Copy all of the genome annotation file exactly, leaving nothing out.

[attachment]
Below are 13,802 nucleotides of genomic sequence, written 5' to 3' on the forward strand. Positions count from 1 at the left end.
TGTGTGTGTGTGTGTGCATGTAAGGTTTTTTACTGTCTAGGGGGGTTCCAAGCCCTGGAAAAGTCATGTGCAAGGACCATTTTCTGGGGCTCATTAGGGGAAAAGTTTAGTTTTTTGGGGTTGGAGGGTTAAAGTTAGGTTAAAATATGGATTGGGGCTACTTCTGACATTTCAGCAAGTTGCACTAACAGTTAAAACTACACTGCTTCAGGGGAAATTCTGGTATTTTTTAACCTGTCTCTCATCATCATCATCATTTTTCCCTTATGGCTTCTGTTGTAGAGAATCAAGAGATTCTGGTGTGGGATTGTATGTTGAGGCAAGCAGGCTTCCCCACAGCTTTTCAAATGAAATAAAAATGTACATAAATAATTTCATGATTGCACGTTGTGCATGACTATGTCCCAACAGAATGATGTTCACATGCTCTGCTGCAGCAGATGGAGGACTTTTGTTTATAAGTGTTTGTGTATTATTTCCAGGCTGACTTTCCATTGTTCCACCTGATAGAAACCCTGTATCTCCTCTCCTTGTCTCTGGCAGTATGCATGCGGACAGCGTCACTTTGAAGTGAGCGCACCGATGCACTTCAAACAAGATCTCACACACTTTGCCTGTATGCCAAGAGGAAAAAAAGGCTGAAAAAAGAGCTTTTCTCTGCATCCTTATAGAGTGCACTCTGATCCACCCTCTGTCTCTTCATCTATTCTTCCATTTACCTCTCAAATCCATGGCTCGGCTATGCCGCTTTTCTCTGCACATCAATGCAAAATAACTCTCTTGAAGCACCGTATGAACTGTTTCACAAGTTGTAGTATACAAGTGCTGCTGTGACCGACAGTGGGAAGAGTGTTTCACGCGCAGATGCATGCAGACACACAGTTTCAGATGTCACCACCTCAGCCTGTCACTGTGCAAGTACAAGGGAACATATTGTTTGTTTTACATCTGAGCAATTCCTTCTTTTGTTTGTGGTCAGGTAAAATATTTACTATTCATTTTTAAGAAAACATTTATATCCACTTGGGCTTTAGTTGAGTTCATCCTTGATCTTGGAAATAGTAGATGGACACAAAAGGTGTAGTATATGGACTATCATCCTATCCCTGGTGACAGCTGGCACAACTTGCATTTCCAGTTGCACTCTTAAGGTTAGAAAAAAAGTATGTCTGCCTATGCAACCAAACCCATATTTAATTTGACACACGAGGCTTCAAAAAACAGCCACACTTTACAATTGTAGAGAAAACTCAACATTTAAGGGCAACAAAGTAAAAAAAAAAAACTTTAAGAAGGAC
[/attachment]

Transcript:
Below are 13,802 nucleotides of genomic sequence, written 5' to 3' on the forward strand. Positions count from 1 at the left end.
TGTGTGTGTGTGTGTGCATGTAAGGTTTTTTACTGTCTAGGGGGGTTCCAAGCCCTGGAAAAGTCATGTGCAAGGACCATTTTCTGGGGCTCATTAGGGGAAAAGTTTAGTTTTTTGGGGTTGGAGGGTTAAAGTTAGGTTAAAATATGGATTGGGGCTACTTCTGACATTTCAGCAAGTTGCACTAACAGTTAAAACTACACTGCTTCAGGGGAAATTCTGGTATTTTTTAACCTGTCTCTCATCATCATCATCATTTTTCCCTTATGGCTTCTGTTGTAGAGAATCAAGAGATTCTGGTGTGGGATTGTATGTTGAGGCAAGCAGGCTTCCCCACAGCTTTTCAAATGAAATAAAAATGTACATAAATAATTTCATGATTGCACGTTGTGCATGACTATGTCCCAACAGAATGATGTTCACATGCTCTGCTGCAGCAGATGGAGGACTTTTGTTTATAAGTGTTTGTGTATTATTTCCAGGCTGACTTTCCATTGTTCCACCTGATAGAAACCCTGTATCTCCTCTCCTTGTCTCTGGCAGTATGCATGCGGACAGCGTCACTTTGAAGTGAGCGCACCGATGCACTTCAAACAAGATCTCACACACTTTGCCTGTATGCCAAGAGGAAAAAAAGGCTGAAAAAAGAGCTTTTCTCTGCATCCTTATAGAGTGCACTCTGATCCACCCTCTGTCTCTTCATCTATTCTTCCATTTACCTCTCAAATCCATGGCTCGGCTATGCCGCTTTTCTCTGCACATCAATGCAAAATAACTCTCTTGAAGCACCGTATGAACTGTTTCACAAGTTGTAGTATACAAGTGCTGCTGTGACCGACAGTGGGAAGAGTGTTTCACGCGCAGATGCATGCAGACACACAGTTTCAGATGTCACCACCTCAGCCTGTCACTGTGCAAGTACAAGGGAACATATTGTTTGTTTTACATCTGAGCAATTCCTTCTTTTGTTTGTGGTCAGGTAAAATATTTACTATTCATTTTTAAGAAAACATTTATATCCACTTGGGCTTTAGTTGAGTTCATCCTTGATCTTGGAAATAGTAGATGGACACAAAAGGTGTAGTATATGGACTATCATCCTATCCCTGGTGACAGCTGGCACAACTTGCATTTCCAGTTGCACTCTTAAGGTTAGAAAAAAAGTATGTCTGCCTATGCAACCAAACCCATATTTAATTTGACACACGAGGCTTCAAAAAACAGCCACACTTTACAATTGTAGAGAAAACTCAACATTTAAGGGCAACAAAGTAAAAAAAAAAAACTTTAAGAAGGAC